What is your advice to budding bartenders, especially since you conduct training sessions?

Find a place or a person you really want to work with and figure out how to get a job there – you might not start alongside them, but it’s a goal to work towards. There are so many parallels to the culinary world – as a young cook, you start out looking up to certain chefs and mentors, and their incredible restaurants you would marvel at the opportunity to work for. That’s the starting point. You’ll always have to ensure you know the role inside and out. That means studying courses where necessary.And never discount the necessity to learn spirits, wine, beer, sake, tea, coffee, international cultures, food, classic cocktails and food as part of the role’s success. The key is to never think ‘I’m done’ – there’s always more to learn, each day, and then it becomes your duty to teach the next generation.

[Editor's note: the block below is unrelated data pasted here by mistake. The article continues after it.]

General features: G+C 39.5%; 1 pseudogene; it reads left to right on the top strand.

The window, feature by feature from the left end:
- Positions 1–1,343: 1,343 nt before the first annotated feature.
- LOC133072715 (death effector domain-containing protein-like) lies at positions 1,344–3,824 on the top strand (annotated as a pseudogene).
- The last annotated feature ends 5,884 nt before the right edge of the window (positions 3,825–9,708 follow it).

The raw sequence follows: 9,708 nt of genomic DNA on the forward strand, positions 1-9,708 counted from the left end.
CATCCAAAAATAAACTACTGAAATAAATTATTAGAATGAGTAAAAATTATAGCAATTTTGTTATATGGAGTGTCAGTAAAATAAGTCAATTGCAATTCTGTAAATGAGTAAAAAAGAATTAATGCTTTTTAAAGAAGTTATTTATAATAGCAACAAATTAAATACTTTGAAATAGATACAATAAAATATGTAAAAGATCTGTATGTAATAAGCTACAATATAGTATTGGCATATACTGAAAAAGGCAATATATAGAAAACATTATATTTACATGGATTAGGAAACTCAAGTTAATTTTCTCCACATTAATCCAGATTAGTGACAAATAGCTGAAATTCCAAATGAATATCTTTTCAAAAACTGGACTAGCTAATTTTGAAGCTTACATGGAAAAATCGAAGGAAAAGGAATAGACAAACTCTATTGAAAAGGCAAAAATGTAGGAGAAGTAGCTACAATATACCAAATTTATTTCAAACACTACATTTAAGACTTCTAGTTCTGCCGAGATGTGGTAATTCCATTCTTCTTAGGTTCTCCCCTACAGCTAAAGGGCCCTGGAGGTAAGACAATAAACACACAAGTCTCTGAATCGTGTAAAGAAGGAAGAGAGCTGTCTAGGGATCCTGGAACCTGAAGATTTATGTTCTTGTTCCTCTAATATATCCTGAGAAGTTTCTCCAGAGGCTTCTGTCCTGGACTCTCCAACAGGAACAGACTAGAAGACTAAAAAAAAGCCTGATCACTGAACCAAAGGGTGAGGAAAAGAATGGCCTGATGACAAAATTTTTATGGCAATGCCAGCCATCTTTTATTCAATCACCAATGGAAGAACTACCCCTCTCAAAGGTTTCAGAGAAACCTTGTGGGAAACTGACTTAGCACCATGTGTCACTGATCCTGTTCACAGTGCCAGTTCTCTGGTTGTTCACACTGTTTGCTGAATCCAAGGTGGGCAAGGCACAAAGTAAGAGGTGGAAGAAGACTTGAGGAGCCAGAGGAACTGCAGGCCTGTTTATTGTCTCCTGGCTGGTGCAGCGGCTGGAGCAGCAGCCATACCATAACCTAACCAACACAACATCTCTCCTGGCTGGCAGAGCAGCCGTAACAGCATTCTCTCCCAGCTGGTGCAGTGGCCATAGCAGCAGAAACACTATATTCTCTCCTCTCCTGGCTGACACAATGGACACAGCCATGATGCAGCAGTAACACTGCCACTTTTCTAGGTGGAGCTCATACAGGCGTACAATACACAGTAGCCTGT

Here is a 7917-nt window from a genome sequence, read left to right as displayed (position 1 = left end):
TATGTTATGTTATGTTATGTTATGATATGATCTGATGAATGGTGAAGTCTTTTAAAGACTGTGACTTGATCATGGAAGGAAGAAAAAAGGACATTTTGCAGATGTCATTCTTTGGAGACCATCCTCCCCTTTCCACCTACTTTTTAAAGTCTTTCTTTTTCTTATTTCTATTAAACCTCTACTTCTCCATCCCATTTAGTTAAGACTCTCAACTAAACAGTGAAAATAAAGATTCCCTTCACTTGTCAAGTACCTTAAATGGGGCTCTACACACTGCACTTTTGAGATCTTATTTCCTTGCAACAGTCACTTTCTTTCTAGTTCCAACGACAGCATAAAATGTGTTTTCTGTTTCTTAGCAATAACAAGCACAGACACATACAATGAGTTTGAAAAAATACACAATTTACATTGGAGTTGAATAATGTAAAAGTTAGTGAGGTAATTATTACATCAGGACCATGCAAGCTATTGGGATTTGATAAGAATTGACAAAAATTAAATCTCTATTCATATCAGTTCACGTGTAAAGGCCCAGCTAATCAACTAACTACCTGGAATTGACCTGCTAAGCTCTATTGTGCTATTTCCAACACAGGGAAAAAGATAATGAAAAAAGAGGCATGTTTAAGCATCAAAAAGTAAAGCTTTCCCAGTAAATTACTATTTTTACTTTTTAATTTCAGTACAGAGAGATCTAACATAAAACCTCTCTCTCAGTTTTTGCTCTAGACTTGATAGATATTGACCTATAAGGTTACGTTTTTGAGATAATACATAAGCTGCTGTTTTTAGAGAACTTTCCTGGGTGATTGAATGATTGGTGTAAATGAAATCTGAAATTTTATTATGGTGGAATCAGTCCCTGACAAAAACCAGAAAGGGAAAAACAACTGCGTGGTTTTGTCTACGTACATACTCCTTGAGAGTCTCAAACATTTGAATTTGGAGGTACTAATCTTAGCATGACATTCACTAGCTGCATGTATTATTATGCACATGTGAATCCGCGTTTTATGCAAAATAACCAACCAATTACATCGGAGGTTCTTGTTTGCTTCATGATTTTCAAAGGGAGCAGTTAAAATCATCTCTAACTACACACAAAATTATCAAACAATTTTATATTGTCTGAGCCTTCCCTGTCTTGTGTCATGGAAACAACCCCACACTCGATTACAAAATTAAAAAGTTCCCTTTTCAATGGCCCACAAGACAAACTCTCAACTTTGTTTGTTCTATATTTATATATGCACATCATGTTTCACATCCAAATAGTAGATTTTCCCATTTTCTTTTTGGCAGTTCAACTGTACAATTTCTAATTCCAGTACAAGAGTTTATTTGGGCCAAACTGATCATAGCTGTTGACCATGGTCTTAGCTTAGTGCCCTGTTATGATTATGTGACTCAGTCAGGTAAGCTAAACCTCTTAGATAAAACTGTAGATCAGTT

There are a plethora of categories and brands of liquor available now. Which is your own favouritewhen making cocktails?

That’s a tough one because it depends on the season, the time, the place and the occasion. Right now, as I travel around South America, I love Tequila – I often drink Don Julio Blanco just on ice, and I’m happy to finish a meal with some Don Julio 1942. For me, the Diageo Reserve brands are the perfect selection of spirts, each with outstanding quality, heritage and wonderful flavour profile – perfect for cocktails! For example, if I am making an Old Fashioned, I will reach for Zacapa rum; for a celebratory serve, I will shake up a Ciroc Star Martini. The possibilities are endless.